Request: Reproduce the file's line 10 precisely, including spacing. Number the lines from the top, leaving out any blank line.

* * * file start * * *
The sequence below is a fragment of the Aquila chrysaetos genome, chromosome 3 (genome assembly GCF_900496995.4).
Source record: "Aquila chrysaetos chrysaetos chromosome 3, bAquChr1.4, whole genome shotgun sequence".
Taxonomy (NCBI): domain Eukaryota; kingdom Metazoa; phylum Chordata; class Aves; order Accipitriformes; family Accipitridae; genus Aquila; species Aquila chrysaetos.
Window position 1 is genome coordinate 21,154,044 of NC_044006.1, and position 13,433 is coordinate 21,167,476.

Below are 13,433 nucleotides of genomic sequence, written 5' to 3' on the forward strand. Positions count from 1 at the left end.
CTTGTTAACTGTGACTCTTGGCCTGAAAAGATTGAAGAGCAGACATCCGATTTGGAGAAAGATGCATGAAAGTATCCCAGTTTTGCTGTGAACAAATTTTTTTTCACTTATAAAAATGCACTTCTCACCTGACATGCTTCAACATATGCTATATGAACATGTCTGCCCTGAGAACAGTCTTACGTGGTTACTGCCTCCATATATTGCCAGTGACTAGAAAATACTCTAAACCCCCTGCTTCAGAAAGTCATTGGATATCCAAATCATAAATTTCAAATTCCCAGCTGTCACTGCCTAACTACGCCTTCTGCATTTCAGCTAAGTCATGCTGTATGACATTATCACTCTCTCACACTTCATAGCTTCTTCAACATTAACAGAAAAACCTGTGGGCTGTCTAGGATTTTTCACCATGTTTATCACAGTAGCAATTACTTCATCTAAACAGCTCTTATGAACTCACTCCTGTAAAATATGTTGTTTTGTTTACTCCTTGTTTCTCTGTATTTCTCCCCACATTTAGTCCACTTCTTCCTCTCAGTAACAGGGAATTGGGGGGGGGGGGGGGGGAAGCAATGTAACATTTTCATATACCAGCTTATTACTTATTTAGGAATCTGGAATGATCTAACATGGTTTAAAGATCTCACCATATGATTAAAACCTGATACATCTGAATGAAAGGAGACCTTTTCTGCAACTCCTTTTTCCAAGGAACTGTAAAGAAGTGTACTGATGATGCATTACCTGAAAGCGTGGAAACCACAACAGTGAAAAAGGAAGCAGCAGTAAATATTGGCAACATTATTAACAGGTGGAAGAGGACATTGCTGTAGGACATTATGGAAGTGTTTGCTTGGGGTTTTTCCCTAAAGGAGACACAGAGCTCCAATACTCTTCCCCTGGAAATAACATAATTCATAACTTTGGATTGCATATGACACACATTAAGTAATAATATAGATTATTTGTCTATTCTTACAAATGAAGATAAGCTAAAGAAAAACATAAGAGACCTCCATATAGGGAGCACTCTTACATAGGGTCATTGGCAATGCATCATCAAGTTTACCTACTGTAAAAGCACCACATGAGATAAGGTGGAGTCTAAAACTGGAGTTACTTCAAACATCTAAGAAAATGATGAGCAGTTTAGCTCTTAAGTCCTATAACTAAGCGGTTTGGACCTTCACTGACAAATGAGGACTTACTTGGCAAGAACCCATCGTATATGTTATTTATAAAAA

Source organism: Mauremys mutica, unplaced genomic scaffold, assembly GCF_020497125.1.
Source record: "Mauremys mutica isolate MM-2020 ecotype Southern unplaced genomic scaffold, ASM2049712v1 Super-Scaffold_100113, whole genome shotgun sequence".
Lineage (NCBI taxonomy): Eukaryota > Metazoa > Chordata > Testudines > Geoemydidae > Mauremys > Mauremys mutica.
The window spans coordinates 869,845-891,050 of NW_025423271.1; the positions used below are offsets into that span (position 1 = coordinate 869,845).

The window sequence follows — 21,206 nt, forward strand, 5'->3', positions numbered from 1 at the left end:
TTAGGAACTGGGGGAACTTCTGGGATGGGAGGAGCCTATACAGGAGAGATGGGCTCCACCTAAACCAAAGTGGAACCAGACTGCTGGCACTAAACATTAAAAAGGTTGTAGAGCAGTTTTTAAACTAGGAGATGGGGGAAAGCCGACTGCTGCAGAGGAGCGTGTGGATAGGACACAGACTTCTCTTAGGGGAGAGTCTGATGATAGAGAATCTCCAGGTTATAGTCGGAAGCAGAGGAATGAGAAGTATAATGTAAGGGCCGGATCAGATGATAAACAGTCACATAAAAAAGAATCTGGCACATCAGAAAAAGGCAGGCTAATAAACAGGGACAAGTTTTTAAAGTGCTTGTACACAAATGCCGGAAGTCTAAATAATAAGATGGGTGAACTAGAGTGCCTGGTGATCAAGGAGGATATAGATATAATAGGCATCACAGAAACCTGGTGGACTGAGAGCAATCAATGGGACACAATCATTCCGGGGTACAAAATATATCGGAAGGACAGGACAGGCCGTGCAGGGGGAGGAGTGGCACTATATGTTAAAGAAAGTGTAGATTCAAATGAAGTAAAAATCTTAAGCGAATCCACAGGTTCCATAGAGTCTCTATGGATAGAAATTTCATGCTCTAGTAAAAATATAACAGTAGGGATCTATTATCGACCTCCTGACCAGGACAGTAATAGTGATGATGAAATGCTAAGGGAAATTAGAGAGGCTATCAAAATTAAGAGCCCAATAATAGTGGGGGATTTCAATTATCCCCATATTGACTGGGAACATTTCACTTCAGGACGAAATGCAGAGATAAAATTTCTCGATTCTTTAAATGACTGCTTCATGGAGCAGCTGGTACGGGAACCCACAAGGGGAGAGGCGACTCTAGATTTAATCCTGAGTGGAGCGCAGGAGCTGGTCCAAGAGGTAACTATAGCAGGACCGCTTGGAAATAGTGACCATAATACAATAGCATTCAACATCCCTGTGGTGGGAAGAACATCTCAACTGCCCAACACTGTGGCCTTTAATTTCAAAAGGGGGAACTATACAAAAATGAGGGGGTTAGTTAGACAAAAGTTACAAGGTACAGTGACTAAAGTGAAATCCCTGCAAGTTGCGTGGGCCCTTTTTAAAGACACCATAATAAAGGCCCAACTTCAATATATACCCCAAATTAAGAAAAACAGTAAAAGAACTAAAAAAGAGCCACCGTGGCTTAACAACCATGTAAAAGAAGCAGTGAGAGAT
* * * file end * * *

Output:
The window spans coordinates 869,845-891,050 of NW_025423271.1; the positions used below are offsets into that span (position 1 = coordinate 869,845).